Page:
Sustainability and electrification experts: Canada’s takeaways

Oct 4, 2022
Jerome Leroy, change the current, Sustainability, Canadian electrification, electrification, nexans, Demand for electricity

Demand for electricity continues to grow across Canada, posing several challenges that could significantly impact Canadians. That’s the biggest takeaway coming out of a gathering of climate change, sustainability and net zero experts in Toronto last week, who discussed Canada’s uncertain future when it comes to renewable energy and electrification.

At Change the Current: Together for Sustainability through Canadian Electrification, host and organizer Nexans Canada challenged industry to join the company to make decarbonization a priority, and to address the opportunities and challenges Canada has before it when it comes to electrification.

Key takeaways from discussions about global copper scarcity and the circular economy, carbon neutrality, and renewable energy are:

  • Canada’s climate targets require a switch from fossil fuels to electricity coming from, renewable sources.
  • Most products that use fossil fuels today will need to be electrified – vehicles, homes, offices, buildings, even planes, which will increase worldwide demand for copper. An EV requires about ten times more copper than a gas-powered vehicle.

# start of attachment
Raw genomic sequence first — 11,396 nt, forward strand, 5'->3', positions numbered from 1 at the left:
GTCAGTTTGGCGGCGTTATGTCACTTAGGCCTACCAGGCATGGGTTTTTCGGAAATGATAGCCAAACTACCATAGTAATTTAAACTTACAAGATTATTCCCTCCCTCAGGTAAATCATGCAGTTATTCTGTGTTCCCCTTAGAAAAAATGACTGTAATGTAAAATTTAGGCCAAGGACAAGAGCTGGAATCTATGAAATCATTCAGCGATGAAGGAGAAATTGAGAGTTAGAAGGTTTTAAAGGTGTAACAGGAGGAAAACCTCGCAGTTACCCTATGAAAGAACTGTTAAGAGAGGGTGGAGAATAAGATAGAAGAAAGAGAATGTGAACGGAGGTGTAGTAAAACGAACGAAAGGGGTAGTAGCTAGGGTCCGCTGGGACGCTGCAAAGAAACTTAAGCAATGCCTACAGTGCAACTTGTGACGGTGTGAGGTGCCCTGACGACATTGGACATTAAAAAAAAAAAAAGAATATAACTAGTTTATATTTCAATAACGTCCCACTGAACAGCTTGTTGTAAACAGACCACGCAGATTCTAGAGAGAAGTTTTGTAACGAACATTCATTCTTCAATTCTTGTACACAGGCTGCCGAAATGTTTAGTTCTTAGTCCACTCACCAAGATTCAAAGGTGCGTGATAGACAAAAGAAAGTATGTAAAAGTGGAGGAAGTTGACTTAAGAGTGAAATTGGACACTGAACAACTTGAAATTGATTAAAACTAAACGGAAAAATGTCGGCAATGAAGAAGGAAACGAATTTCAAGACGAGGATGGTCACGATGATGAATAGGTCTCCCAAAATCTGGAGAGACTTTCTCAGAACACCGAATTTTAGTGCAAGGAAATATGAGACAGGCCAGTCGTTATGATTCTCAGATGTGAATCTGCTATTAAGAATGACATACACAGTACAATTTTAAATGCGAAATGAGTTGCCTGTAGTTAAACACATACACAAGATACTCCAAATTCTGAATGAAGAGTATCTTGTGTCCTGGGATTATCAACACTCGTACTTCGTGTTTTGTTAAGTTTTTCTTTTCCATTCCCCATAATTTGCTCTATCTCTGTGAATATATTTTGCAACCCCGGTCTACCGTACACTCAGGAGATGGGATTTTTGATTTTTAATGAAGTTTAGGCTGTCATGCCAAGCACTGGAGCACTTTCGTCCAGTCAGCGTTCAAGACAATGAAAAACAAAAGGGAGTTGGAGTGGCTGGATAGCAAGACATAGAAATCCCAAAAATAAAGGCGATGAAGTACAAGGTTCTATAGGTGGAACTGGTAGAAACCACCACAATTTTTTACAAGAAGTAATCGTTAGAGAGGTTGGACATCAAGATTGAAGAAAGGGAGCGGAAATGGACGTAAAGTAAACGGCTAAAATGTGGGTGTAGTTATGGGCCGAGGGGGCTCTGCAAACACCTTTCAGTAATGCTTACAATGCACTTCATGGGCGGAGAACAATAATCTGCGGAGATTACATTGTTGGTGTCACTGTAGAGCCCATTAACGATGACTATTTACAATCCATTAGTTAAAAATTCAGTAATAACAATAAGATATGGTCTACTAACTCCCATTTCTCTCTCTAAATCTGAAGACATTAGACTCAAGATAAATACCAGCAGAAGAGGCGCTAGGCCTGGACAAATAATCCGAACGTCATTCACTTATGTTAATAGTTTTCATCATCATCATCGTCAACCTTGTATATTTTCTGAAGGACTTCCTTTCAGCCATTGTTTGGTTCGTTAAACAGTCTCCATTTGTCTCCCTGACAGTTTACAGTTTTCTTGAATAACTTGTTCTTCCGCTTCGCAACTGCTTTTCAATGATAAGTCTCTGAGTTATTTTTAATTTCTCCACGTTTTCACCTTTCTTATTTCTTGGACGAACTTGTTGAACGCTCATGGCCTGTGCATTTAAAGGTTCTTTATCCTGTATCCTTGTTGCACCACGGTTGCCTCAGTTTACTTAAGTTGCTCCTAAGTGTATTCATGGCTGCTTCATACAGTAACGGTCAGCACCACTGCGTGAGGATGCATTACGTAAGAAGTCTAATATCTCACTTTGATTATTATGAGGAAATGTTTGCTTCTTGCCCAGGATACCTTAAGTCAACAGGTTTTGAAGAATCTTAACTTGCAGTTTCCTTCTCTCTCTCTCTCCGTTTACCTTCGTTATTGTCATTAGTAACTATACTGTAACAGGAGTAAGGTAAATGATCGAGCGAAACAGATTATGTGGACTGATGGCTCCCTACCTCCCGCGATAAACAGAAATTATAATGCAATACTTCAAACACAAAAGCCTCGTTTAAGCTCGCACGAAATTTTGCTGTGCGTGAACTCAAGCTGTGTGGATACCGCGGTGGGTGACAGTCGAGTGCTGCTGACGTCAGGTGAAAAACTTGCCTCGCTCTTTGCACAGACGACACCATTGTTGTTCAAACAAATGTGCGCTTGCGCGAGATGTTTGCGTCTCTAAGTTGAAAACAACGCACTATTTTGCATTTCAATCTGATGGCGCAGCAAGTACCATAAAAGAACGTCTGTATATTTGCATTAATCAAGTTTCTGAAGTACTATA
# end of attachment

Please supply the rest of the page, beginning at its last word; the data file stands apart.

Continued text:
• Copper is the backbone of electrification, however mined copper cannot meet anticipated demand. An industry-wide commitment to retrieving recycling copper cabling is required. This can be facilitated by designing products and buildings with end of life in mind so the metal can easily be recovered, recycled and reused (circular economy).
  • It’s estimated demand for copper, one of the best conductors of electricity, will outstrip global supply in just two years. The U.S. is already consuming more copper than it is producing.
  • Canadian copper can help address the impending global copper shortage and get Canada into the net zero grid race if industry’s commitment to retrieving copper is strengthened.
  • Recycled copper is much more efficient in terms of greenhouse gas emissions than virgin copper.
  • Outdated power utility infrastructure across Canada will be inadequate to support increasing demand for electricity, which is expected to more than double by 2050.
  • Governance, administration and regulation of electricity systems are lacking.
  • In general, existing electrical infrastructure are simply maintained, not expanded or upgraded for future demand.
  • Some utilities are already implementing net zero into their planning function.
  • Sophisticated stakeholder understanding and public engagement is essential in gaining support for investing in massive capital expenditures that will take Canada to 2050 and beyond.

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